- Covered Passages near the Grands Boulevards - Passage du Choiseul, Passage des Panoramas, Passage Jouffroy, Passage Verdeau, Passage des Princes
- Covered Passages along Paris's Charles V Wall - Passage du Grand Cerf, Passage du Bourg Abbé, Passage du Caire, Passage Ponceau, Passage Brady, Passage du Prado, Passage Vendome, Passage Ben Aïad
- Covered Passages near Place de Madeleine - Galerie de la Madeleine, Passage du Havre, Passage Puteaux
- Covered Passages\ along Champs Elysees - Les Arcades des Champs-Elysees
- A Left Bank Covered Passage with Medieval Roots - Cour du Commerce Saint-André
Covered Passage Star Ratings
To help you decide whether you want to visit (or not), we've given each passage a star ranking:
★★★ - The crème de crème and hidden gems: the most beautiful, charming, and/or fascinating covered passages - well worth a special trip to explore, and perfect for shopping, a meal, or spending a rainy afternoon
★★ - Stop by and explore if you happen to be in the neighborhood or if you happen to have a special interest in what's on offer inside
★ - Most of these are currently closed, with an unclear future - but if you're nearby, you can at least see the exterior, and, if you're curious, you may be able to peer inside
Covered Passages Near Palais Royal
Galerie Véro-Dodat: Paris's Most Elegant and Luxurious Covered Passage ★★★
When Galerie Véro-Dodat opened in 1826 just as Parisians' passion for covered passages was sweeping full-force across the city, it stood out from other nearby competitors because of its elegant neoclassical design, assortment of luxury boutiques, and stunning peaked glass ceilings.
It still does.
Identical wood-paneled shop fronts with tall arched glass windows, ornate columns, mirrors topped by glass light globes, ceiling paintings of mythological Greek characters between the glass roofs, and a beautifully maintained black and white marble floor give you a lot to admire here, even before you enter the shops.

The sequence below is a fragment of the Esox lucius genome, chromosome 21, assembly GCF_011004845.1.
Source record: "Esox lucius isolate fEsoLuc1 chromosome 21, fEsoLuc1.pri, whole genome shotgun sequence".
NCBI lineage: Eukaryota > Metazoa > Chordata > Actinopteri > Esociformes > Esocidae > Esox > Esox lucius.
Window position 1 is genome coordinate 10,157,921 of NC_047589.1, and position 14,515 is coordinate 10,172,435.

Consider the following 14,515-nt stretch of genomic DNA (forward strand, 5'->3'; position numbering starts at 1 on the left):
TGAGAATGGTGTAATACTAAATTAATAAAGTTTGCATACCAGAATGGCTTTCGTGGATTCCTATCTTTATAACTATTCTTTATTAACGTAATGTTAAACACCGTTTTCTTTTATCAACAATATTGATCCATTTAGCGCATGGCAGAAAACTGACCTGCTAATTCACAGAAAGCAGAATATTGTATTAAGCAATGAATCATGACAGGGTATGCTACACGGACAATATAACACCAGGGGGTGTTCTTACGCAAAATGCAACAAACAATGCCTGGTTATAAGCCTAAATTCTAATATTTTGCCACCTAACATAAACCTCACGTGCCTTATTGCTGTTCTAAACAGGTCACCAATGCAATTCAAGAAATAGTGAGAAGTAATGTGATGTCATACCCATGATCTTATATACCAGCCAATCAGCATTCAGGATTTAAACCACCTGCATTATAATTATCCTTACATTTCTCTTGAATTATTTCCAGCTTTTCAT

Built by a local charcutier (butcher) named Benoît Véro and a wealthy financier named Dodat, the passage gave Parisians a convenient short cut between the shops under the covered arcades surrounding the Palais Royal Garden and Les Halles, Paris's former central fresh food market.
Galerie Vero-Dodat's popularity soared almost as soon as it opened, and it retained its appeal until well into the 19th century, long after shoppers deserted other covered passages in favor of the new Bon Marché and other big department stores.
After a top-to-bottom restoration in 1997, the passage again displays its original beauty.
Although the two Louboutin showrooms overlooking Rue Jean-Jacques Rousseau may be the showstoppers, the art galleries, antique and home decor stores, an antiquarian bookseller, jewelry and accessories shops, and luxury clothing boutiques are outstanding.
Many of the shop owners are specialists in their fields, and attract international clientele.
For example, if you are a highly acclaimed gypsy jazz guitarist from another European country and need a specialized repair on your Selmer Maccaferri, you'll seek out the expertise at the stringed instrument and sales showroom at F. Charle.
The rest of us will be content to just drool at the vintage concert posters in the window.
Galerie Véro Dodat also includes a couple of appealing and affordable places to eat: historic Café de l'Epoque, which serves up classic French brasserie dishes, and Restaurant Véro-Dodat, which specializes in simple homemade dishes.
Véro-Dodat Gallery location: Entrances at 2 Rue du Bouloi and 19 Rue Jean-Jacques-Rousseau; 1st arrondissement
Open: Monday - Saturday, 7am - 10pm
Other nearby attractions: Contemporary art at the Pinault Collection in the Bourse de Commerce; kitchenware emporium E. Dehillerin on Rue Coquillière. Also nearby: Seine River, Louvre Museum, Palais Royal Garden, Les Halles, Saint-Eustasche Church
Galerie Vivienne: Still Charming & Beautiful after 200 Years ★★★
Upscale Galerie Vivienne (entrances at 6 Rue Vivienne, 5 Rue de la Banque, and on Rue des Petits-Champs) opened in 1826 after three years of construction.
The owner, a notaire (the French term for a real estate lawyer) named Marchoux lived at 6 Rue Vivienne and bought several adjacent properties for development, with room for an L-shaped passage running between them.
To maximize the available space, Marchoux's architect designed a passage punctuated by spacious areas perfect for dining and wine-sipping, which you can still enjoy today.